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Charles Beaumont was born in 1929 and passed away way to early in 1967 from a “mysterious brain disease.” No one seems quite sure. Speculation ranges from early Alzheimer’s to repercussions from a bout with spinal menengitis at a young age. He was thirty-eight when he died and “looked ninety-five.”

He was one of the great writers on the original Twilight Zone(The Howling Man, Printer”s Devil among others), wrote movies(7 Faces of Doctor Lao, The Masque of The Red Death), and penned numerous short stories. One of his tales was the first short fiction published in Playboy.

In the introduction, Bradbury speaks of their first meeting and the friendship that grew between them. And a sort of competition. The lived in the same area of L.A. and there was a cemetery they often passed in their travels that had a hand-lettered sign that said free dirt. It set Bradbury’ s mind to thinking, speculating, making notes, and finally starting a story. Beaumont showed up out of the blue one day with a new short story titled FREE DIRT. Bradbury’s story never made it out of his files. Beaumont’s is in this volume.

Bradbury talks of the somberness of so many writers and their readers in relation to their works. Of Beaumont, he says,

“So Charles Beaumont is terribly suspect.There he is, out in the middle of the play yard, yelling with delight, chuckling at ideas, building his castle metaphors, and all too obviously enjoying what he does.”

An impressive group of writers used to spend evenings bouncing around ideas. Bradbury says, “Sometimes, of an evening, Richard Matheson would toss up the merest dustfleck of notion, which would bounce off William F. Nolan, knock against George Clayton Johnson, glance off me, and land in Chuck’s lap. Before anyone could grab or knock it again, Chuck would outline the rest of the tale, sketch in the characters, butter and cut the sandwich, beginning, meat-middle, and end.” Who wouldn’t want to be a fly on the wall during those sessions.

There are twenty-two stories in this collection, two never before published and the others from the fifties. Three were adapted for The Twilight Zone. THE BEAUTIFUL PEOPLE(as Number 12 Looks Just Like You): a world where everyone undergoes The Transformation at nineteen. A little nip, tuck, bone adjustment, until everyone looks exactly the same. A young woman wants to stay like she was born and everyone assumes she’s crazy. THE JUNGLE: a man is building a dam in Africa. A witch doctor has threatened him if he goes ahead with the project. Back in New York, he hears jungle sounds everywhere he goes. PERCHANCE TO DREAM: a man with a heart condition is afraid to sleep because he dreams of dying and knows the strain might kill him. But staying awake isn’t doing him any good either.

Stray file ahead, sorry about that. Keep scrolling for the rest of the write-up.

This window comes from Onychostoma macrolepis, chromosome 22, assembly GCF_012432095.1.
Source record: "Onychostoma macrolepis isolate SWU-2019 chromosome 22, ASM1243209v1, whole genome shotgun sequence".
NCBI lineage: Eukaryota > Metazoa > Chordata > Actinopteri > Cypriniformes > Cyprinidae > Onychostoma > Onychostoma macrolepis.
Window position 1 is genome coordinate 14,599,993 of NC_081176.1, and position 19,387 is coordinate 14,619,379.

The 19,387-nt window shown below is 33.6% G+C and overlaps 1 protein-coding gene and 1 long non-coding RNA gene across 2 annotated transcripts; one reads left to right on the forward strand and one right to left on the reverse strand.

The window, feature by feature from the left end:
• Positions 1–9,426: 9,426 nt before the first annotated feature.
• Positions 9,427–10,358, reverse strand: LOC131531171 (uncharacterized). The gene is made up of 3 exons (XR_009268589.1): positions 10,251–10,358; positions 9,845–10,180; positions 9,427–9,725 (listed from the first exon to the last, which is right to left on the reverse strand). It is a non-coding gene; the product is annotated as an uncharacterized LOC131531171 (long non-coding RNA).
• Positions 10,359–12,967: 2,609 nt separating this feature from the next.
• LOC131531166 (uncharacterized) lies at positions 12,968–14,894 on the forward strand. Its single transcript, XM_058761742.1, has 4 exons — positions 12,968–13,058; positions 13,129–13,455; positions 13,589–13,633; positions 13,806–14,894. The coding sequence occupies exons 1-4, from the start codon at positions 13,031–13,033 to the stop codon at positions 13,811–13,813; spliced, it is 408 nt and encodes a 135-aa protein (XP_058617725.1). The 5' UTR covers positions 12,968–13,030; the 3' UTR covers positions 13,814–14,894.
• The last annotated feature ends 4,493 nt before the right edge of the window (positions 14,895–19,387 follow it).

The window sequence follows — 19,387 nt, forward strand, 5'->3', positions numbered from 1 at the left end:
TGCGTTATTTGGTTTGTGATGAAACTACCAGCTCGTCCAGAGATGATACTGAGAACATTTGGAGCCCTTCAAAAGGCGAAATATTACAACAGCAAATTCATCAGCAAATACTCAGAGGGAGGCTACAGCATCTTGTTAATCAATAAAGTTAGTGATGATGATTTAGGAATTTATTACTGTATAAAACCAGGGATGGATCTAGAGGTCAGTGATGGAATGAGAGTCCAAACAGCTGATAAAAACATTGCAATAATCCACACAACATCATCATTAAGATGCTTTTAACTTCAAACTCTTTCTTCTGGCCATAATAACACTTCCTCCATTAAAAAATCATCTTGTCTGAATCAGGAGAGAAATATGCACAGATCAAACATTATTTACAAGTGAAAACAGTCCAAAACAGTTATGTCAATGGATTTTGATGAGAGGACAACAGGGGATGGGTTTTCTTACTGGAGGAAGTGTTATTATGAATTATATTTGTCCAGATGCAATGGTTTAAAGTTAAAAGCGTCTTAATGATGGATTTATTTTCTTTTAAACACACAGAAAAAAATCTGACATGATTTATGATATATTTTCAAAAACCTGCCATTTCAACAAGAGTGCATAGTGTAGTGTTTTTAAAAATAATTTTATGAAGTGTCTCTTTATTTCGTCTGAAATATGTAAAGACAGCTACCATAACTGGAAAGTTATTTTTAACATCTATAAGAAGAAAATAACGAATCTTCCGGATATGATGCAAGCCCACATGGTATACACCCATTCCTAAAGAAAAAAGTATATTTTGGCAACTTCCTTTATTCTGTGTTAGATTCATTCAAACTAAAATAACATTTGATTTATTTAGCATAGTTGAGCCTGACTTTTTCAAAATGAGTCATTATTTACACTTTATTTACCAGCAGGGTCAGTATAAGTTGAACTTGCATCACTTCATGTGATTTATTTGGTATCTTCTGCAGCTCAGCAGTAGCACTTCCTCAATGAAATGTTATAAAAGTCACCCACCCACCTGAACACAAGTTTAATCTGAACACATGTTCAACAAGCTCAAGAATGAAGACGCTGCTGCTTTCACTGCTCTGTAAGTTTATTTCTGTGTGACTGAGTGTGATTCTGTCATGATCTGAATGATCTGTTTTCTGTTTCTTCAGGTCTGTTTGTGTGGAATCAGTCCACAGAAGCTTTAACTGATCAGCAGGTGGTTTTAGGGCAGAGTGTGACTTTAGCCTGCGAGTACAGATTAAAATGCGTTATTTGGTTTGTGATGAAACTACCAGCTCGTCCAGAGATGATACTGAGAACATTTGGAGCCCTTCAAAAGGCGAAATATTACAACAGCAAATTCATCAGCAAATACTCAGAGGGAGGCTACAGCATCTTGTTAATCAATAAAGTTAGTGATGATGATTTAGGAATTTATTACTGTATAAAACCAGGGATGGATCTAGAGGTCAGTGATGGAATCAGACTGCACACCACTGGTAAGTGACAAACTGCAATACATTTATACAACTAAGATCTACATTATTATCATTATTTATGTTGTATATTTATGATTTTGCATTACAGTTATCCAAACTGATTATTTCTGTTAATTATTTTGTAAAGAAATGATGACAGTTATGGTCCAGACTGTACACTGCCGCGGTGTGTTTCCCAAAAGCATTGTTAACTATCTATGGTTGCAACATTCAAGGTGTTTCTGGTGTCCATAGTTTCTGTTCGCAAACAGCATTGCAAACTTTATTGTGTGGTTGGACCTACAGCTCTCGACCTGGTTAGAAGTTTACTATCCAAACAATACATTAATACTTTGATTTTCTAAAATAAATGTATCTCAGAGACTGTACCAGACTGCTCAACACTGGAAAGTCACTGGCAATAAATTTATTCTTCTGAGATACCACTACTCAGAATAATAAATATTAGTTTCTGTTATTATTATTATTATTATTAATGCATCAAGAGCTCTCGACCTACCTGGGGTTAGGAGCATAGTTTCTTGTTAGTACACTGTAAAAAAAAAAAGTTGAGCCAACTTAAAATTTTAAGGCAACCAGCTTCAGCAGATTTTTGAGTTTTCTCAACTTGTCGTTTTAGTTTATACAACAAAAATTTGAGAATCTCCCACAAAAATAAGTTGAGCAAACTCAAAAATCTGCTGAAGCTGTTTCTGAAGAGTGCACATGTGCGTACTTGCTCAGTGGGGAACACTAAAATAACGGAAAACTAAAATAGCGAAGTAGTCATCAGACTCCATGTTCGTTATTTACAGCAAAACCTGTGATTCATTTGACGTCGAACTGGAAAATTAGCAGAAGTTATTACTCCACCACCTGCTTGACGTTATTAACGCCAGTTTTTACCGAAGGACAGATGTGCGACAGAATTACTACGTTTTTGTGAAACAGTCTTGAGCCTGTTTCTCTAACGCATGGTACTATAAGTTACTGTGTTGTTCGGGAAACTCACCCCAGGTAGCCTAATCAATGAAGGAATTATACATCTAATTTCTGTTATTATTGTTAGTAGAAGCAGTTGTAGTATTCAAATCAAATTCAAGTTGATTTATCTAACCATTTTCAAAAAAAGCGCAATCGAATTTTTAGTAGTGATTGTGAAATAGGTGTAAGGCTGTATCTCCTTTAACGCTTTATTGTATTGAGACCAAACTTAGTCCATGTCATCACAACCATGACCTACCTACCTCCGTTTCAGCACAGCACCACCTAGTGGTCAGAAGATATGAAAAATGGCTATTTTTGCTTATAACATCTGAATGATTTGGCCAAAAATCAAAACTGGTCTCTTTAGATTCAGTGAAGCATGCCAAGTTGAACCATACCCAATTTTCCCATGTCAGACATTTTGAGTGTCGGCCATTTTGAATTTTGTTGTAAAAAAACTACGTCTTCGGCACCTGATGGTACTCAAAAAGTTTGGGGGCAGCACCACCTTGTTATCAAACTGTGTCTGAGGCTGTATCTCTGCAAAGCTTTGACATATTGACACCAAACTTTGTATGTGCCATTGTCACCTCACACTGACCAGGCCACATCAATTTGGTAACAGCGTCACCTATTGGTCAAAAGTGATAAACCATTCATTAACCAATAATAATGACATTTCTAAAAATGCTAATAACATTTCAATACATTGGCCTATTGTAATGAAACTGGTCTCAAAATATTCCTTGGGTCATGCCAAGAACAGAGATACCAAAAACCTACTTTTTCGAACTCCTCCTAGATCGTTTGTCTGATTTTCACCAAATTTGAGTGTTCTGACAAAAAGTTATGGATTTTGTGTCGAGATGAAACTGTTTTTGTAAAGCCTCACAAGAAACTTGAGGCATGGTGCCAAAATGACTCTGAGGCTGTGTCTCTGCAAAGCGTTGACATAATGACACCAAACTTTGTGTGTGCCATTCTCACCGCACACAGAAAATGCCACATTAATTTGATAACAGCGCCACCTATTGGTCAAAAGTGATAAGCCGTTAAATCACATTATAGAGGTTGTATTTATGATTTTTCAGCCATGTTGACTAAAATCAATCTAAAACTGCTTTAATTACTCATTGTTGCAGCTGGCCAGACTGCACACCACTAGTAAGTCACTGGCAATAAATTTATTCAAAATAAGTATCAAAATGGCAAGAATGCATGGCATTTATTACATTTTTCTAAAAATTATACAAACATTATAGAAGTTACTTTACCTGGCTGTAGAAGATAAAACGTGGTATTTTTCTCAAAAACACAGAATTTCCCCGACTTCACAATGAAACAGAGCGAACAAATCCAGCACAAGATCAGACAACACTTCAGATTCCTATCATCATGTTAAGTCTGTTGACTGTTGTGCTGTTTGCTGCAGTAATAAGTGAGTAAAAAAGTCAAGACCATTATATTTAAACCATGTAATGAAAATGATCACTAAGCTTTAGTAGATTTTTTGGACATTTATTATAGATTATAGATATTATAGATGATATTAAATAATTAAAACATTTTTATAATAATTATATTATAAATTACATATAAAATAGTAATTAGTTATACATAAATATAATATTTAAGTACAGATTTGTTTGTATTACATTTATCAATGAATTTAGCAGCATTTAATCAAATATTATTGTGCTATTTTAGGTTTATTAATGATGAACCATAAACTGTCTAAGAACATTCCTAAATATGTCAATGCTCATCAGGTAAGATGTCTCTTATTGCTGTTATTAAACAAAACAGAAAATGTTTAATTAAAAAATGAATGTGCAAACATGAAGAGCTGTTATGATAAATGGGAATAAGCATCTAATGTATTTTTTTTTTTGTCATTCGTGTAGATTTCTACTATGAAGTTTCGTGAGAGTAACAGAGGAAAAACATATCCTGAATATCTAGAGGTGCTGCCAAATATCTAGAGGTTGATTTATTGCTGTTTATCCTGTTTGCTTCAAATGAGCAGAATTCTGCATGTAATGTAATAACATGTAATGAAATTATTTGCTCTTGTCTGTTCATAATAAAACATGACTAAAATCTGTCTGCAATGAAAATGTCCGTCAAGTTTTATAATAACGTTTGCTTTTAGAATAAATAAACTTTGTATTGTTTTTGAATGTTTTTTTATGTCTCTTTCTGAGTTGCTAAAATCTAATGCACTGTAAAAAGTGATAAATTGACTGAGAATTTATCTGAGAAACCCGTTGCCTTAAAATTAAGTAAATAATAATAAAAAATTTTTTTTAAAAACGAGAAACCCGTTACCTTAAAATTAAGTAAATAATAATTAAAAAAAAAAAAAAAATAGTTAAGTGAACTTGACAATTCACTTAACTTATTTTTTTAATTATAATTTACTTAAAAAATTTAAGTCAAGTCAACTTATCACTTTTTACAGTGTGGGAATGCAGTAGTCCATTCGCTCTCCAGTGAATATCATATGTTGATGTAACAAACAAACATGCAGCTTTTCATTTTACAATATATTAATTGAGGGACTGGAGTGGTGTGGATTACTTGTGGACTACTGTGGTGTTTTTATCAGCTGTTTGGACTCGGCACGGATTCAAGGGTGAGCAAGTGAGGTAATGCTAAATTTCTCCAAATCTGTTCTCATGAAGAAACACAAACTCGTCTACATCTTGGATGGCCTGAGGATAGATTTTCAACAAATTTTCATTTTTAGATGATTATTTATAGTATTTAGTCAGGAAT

Lots of other wonderful stories here: the vampire seeing a psychiatrist because of his problems being one of the undead, the physicist who tests that old paradox about going back in time to kill his father before being conceived just to see what happens and gets not at all what he thought, five hundred years in the future where people are tube-born and heterosexuality is a crime, a young couple find themselves sneaking around to avoid the law, a new to the suburbs couple find their neighbors more than passingly strange, a man who loves women and is equipped with a computer and a love potion determines that 563 match his criteria for the perfect woman, setting out to meet and bed them all in a year because a new crop turns eighteen every year, and many more.

A great collection of stories, although Bradbury bemoans the fact that he could have added another dozen. Or two. Or three.

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